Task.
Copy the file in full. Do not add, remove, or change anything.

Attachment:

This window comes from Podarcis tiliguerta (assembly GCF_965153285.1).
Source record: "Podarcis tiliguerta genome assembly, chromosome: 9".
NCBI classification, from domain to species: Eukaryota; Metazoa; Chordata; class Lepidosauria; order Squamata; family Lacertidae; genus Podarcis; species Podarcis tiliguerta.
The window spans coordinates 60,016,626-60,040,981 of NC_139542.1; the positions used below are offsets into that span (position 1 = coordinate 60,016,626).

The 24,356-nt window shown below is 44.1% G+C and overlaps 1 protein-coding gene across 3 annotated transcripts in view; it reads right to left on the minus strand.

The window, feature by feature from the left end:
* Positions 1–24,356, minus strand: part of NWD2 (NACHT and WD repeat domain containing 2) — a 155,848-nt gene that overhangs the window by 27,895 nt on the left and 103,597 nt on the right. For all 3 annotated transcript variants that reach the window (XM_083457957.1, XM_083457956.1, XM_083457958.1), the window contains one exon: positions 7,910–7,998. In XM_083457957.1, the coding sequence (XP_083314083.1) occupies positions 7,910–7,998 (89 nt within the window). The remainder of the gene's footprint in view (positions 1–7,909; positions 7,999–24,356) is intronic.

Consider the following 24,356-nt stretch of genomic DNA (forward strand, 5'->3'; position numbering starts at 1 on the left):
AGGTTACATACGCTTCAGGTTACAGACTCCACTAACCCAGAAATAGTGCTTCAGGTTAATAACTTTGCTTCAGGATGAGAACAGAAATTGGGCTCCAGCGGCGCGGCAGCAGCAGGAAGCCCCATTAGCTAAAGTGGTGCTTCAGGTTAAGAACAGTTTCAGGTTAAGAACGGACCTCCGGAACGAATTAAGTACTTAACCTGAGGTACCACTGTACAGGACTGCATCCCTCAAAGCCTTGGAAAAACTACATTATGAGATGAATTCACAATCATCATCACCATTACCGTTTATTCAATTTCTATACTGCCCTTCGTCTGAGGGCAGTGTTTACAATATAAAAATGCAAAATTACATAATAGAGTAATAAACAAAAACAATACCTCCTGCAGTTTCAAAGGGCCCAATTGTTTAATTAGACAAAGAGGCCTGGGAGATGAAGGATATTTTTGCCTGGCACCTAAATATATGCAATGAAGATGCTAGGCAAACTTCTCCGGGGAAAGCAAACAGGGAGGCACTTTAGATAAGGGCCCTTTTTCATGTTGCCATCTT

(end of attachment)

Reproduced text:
This window comes from Podarcis tiliguerta (assembly GCF_965153285.1).
Source record: "Podarcis tiliguerta genome assembly, chromosome: 9".
NCBI classification, from domain to species: Eukaryota; Metazoa; Chordata; class Lepidosauria; order Squamata; family Lacertidae; genus Podarcis; species Podarcis tiliguerta.
The window spans coordinates 60,016,626-60,040,981 of NC_139542.1; the positions used below are offsets into that span (position 1 = coordinate 60,016,626).

The 24,356-nt window shown below is 44.1% G+C and overlaps 1 protein-coding gene across 3 annotated transcripts in view; it reads right to left on the minus strand.

The window, feature by feature from the left end:
* Positions 1–24,356, minus strand: part of NWD2 (NACHT and WD repeat domain containing 2) — a 155,848-nt gene that overhangs the window by 27,895 nt on the left and 103,597 nt on the right. For all 3 annotated transcript variants that reach the window (XM_083457957.1, XM_083457956.1, XM_083457958.1), the window contains one exon: positions 7,910–7,998. In XM_083457957.1, the coding sequence (XP_083314083.1) occupies positions 7,910–7,998 (89 nt within the window). The remainder of the gene's footprint in view (positions 1–7,909; positions 7,999–24,356) is intronic.

Consider the following 24,356-nt stretch of genomic DNA (forward strand, 5'->3'; position numbering starts at 1 on the left):
AGGTTACATACGCTTCAGGTTACAGACTCCACTAACCCAGAAATAGTGCTTCAGGTTAATAACTTTGCTTCAGGATGAGAACAGAAATTGGGCTCCAGCGGCGCGGCAGCAGCAGGAAGCCCCATTAGCTAAAGTGGTGCTTCAGGTTAAGAACAGTTTCAGGTTAAGAACGGACCTCCGGAACGAATTAAGTACTTAACCTGAGGTACCACTGTACAGGACTGCATCCCTCAAAGCCTTGGAAAAACTACATTATGAGATGAATTCACAATCATCATCACCATTACCGTTTATTCAATTTCTATACTGCCCTTCGTCTGAGGGCAGTGTTTACAATATAAAAATGCAAAATTACATAATAGAGTAATAAACAAAAACAATACCTCCTGCAGTTTCAAAGGGCCCAATTGTTTAATTAGACAAAGAGGCCTGGGAGATGAAGGATATTTTTGCCTGGCACCTAAATATATGCAATGAAGATGCTAGGCAAACTTCTCCGGGGAAAGCAAACAGGGAGGCACTTTAGATAAGGGCCCTTTTTCATGTTGCCATCTT